The Supreme Court today declined to review lower court rulings on two cases involving “qui tam” whistleblower cases brought under the False Claims Act, including one that involves the issue of whether doctors’ medical opinions can be considered ‘false’ and has gotten a lot of attention as it has wended its way through the courts.
To provide some perspective on the Supreme Court’s decision, here are comments from Claire Sylvia, a whistleblower attorney and partner at Phillips & Cohen LLP. She also is the author of a leading treatise on the False Claims Act, The False Claims Act: Fraud Against the Government (West 2016), which often is cited in court rulings. She was not involved in the qui tam cases that the Supreme Court declined to review today.
Care Alternatives v. United States, et al., No. 20-371
“It’s not surprising that the Supreme Court did not take cert in the Care Alternatives case and let stand the circuit court ruling that physician medical opinions can be considered false in certain instances,” said Claire Sylvia, a whistleblower attorney and partner at Phillips & Cohen LLP. “For instance, doctors’ opinions can be considered false if the doctors do not actually hold those opinions or ignore evidence that their opinions are not reasonable. The courts have long said in other types of cases that opinions can be considered false.”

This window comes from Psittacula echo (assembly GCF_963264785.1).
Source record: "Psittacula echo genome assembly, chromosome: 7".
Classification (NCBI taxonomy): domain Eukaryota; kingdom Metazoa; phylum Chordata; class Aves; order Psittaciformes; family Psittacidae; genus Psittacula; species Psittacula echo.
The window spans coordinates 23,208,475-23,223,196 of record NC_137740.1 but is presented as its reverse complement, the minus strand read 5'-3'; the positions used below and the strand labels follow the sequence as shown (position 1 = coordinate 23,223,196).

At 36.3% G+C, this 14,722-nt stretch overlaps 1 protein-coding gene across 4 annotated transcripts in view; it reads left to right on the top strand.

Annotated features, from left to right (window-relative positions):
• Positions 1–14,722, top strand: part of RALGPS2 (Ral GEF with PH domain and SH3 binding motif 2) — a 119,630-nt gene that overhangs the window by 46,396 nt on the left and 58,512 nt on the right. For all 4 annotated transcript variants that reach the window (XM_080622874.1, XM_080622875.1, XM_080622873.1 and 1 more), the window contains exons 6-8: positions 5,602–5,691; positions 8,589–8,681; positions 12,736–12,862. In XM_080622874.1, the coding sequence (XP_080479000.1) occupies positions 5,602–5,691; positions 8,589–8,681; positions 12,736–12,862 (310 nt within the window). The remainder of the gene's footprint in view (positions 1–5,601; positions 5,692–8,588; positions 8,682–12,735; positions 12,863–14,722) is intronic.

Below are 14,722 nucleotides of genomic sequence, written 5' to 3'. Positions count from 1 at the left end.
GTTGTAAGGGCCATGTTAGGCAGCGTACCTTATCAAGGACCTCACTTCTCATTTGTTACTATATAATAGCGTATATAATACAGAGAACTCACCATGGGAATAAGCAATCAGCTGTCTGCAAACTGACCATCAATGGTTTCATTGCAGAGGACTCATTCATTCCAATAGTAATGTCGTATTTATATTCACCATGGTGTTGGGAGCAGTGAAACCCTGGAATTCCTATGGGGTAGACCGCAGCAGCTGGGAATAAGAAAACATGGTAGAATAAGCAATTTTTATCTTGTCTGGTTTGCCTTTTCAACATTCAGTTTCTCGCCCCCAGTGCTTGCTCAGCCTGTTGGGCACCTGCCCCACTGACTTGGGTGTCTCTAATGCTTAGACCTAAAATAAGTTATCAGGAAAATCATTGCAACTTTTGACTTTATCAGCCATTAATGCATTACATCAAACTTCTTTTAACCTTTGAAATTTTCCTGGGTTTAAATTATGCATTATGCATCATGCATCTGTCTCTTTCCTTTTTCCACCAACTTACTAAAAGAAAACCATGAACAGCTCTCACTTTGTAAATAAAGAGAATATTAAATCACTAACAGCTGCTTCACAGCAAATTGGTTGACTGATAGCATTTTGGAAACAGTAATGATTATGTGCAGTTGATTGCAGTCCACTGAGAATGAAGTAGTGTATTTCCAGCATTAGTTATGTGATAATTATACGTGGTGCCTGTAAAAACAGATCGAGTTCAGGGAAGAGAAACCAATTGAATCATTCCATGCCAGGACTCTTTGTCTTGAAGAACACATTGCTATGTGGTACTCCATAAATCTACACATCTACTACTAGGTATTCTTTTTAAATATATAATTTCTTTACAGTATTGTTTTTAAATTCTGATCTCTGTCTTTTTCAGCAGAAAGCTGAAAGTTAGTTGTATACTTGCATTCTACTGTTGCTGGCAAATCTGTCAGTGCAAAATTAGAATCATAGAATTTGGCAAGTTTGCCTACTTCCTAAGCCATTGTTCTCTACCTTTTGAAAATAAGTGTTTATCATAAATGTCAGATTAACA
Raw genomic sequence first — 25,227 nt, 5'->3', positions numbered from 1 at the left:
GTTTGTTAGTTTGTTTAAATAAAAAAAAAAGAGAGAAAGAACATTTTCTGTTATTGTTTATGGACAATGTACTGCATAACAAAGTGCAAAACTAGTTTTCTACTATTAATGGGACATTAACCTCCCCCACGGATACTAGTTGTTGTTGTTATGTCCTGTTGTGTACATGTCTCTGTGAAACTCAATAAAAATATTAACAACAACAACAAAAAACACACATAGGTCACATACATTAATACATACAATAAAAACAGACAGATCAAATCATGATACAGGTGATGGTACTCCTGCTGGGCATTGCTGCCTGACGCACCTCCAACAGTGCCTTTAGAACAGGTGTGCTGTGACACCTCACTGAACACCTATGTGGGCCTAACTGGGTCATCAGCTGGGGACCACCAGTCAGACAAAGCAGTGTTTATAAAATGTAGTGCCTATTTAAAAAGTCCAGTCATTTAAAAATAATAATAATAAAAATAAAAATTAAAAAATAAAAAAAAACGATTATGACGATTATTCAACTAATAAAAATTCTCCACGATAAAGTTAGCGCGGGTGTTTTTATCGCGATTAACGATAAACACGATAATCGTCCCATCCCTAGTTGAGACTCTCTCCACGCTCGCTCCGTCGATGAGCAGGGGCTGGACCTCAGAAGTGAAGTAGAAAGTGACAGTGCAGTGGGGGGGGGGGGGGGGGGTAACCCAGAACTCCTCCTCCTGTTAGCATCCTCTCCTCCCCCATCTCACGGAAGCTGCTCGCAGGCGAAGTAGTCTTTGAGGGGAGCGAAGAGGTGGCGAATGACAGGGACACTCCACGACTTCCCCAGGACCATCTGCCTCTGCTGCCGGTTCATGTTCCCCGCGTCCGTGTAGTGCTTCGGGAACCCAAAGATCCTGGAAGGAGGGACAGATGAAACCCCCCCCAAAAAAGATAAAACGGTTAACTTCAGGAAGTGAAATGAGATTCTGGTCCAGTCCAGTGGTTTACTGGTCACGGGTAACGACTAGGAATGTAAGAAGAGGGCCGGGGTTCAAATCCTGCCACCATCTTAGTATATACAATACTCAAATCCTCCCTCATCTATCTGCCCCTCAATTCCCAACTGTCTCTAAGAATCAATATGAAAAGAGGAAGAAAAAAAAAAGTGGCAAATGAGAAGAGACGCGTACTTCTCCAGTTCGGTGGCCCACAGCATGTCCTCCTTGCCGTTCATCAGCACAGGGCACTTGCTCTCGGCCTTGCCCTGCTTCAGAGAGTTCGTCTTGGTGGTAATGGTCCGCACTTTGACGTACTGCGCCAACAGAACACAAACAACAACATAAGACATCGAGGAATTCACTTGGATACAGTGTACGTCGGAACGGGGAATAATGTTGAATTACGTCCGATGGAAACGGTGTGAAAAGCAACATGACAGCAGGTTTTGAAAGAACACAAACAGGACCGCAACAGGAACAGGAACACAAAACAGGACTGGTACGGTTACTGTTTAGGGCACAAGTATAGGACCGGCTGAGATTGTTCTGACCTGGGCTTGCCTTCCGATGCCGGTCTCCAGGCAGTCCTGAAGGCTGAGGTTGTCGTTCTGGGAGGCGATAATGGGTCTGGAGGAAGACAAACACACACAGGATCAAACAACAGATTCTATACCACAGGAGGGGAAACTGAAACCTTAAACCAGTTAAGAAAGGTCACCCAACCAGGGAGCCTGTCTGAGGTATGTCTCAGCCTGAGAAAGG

“This petition to the Supreme Court was a longshot that missed its mark, as it should have,” Sylvia said. “The petitioners presented the question to be reviewed as whether honestly held medical judgments could be false based solely on reasonable difference of opinion among physicians, but that was not the holding of the case in the Third Circuit, and it is not a question that needed resolving by the Supreme Court. Nor is there a split between the circuit courts on the issue of ‘objective falsity’ as some have maintained.”
Falsity is an important element to prove in False Claims Act cases. But the law, which protects the government against fraud, also requires that the defendant acted “knowingly,” which means having actual knowledge that claims or statements were false or acting in reckless disregard or deliberate ignorance of whether they are false.
“Honestly held reasonable opinions are not subject to the statute, because the person expressing them is not acting knowingly,” Sylvia said.
US ex rel. Concilio de Salud Integral de Loiza, Inc. (CSILO) v. J.C. Remodeling, Inc., No. 20-781
“The Supreme Court’s decision not to review the CSILO case is also not surprising,” Sylvia said. “The case has limited impact on future False Claims Act cases because it dealt with a situation where the plaintiff did not present a calculation of damages during the discovery phase of the case, and the court did not allow it to introduce that information at trial.
“Although the defendant was found liable for violating the False Claims Act and the court awarded a penalty, no damages were awarded as a result of the lack of a record of damages,” she explained.
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